July 8th, 2018
In keeping with our mission to promote Sable Island through education, the Friends of Sable Island Society was pleased to again offer a $1,000 scholarship to a Nova Scotia student.
2018 Scholarship Award
Congratulations to Malcolm Sepulchre of Park View Education Centre in Bridgewater for his poem, “No Stranger I” that speaks to the history of Sable Island. The poem and reflective statement are below.
We would also like to give honourable mention to “My Old Man’s Determination” by Dylan Logan, and
“The Sliver of Paradise” by Silas Needler. Their submissions will be posted soon.
It was another tough year for the Selection Committee trying to decide on a winner.
Thank you to everyone who made a submission. We hope you learned something new and amazing about Sable Island in the process.
Malcolm Sepulchre – No Stranger I
No stranger I to piling sand and rock,
The endless salty lashes of the sea;
I know the fins and wings that swarm and flock,
Likewise the beasts of burden now set free.
No stranger I to bowsprit, mast or sail,
Nor to the banners proud of distant kings;
I’ve heard the scunner’s cry, the foghorn’s wail,
The prayers of thanks the rescued sailor sings.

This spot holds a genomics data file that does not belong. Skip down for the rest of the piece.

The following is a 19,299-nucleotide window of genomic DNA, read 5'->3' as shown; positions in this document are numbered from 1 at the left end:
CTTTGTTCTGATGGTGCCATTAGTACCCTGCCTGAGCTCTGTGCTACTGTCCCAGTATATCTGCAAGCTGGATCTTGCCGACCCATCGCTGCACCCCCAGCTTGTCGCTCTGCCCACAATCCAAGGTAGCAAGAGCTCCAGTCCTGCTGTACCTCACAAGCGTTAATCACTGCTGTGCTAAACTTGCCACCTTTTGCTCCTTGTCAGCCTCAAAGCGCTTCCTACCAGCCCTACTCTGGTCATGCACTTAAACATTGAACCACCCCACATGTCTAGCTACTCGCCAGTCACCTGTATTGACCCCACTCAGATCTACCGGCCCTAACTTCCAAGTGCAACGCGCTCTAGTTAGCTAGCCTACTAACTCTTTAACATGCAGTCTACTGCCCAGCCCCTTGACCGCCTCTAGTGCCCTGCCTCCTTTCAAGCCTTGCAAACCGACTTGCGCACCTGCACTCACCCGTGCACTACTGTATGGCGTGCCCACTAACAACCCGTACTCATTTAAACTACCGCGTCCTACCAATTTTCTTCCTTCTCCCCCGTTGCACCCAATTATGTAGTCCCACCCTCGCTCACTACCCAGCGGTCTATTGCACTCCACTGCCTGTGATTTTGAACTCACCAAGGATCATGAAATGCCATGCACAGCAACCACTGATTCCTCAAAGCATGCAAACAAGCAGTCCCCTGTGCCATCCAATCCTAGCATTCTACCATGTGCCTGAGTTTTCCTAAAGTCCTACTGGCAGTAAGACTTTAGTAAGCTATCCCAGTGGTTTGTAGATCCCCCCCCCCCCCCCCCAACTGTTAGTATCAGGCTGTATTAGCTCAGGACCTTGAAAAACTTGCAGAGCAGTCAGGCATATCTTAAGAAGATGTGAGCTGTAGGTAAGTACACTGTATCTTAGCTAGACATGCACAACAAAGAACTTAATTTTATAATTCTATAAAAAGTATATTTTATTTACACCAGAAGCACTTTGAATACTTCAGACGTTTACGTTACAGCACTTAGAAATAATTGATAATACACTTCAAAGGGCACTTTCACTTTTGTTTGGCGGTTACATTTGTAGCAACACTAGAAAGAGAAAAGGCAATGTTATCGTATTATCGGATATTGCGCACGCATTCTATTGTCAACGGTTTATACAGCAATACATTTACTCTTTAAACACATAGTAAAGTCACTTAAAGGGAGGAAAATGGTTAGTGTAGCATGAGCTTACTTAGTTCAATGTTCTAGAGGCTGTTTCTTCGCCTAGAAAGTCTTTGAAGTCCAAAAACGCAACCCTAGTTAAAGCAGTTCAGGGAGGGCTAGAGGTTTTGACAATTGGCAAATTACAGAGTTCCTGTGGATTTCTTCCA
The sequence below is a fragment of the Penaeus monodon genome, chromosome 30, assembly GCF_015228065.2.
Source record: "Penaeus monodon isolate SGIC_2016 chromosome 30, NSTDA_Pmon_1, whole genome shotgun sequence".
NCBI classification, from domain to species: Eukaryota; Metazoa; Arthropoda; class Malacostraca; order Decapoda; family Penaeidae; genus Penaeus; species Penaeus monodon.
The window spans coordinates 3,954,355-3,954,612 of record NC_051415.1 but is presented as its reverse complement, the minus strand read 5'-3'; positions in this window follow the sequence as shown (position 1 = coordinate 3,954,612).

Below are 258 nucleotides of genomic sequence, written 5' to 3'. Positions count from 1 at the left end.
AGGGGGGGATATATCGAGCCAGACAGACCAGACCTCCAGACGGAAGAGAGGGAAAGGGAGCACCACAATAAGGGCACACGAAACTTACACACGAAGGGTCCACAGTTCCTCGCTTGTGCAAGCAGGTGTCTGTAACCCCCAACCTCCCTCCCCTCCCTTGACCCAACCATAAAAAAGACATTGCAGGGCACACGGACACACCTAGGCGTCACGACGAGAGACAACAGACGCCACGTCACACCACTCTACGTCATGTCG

No stranger I to settlers’ hopes and toils,
Sent here from Lisbon, Bristol and Biscay;
I welcome still those who come not for spoils,
But read into the skies both night and day.
Though crops may ever wither in my sand,
My memories bloom eternal on the strand.
There are places on Earth where the threads of history seem to join together. Because of their location, their climate and resources, or events that have taken place there, these spots show themselves to us as front-row seats to the turning of the ages. Sable Island is undoubtedly one of them.
Like many Nova Scotian kids, I can’t recall a time before I knew of Sable Island. It holds a place of honour among those legendary parts of our landscape and history which give us a unique sense of pride. As a lifelong history buff, Sable Island particularly stands out to me as a testament to the Age of Sail, and a remarkable snapshot of the trials and tribulations of navigators and settlers over the centuries. We often wonder what tales the lands and monuments around which history has unfolded would tell us if they could speak. While I can’t claim
to speak for the dunes, I hope I’ve at least captured some of this wonder.
Starting in September, I’ll be attending the University of King’s College. I chose to study there for the same reasons I’m drawn to Sable Island: I want to dive into the depths of human history, especially as it manifests itself in distinct and fascinating stories. Though I’ve saved money over the years, family difficulties have made it such that I won’t have nearly enough to cover the various fees. As such, this scholarship would be a tremendous help, as well as a great honour.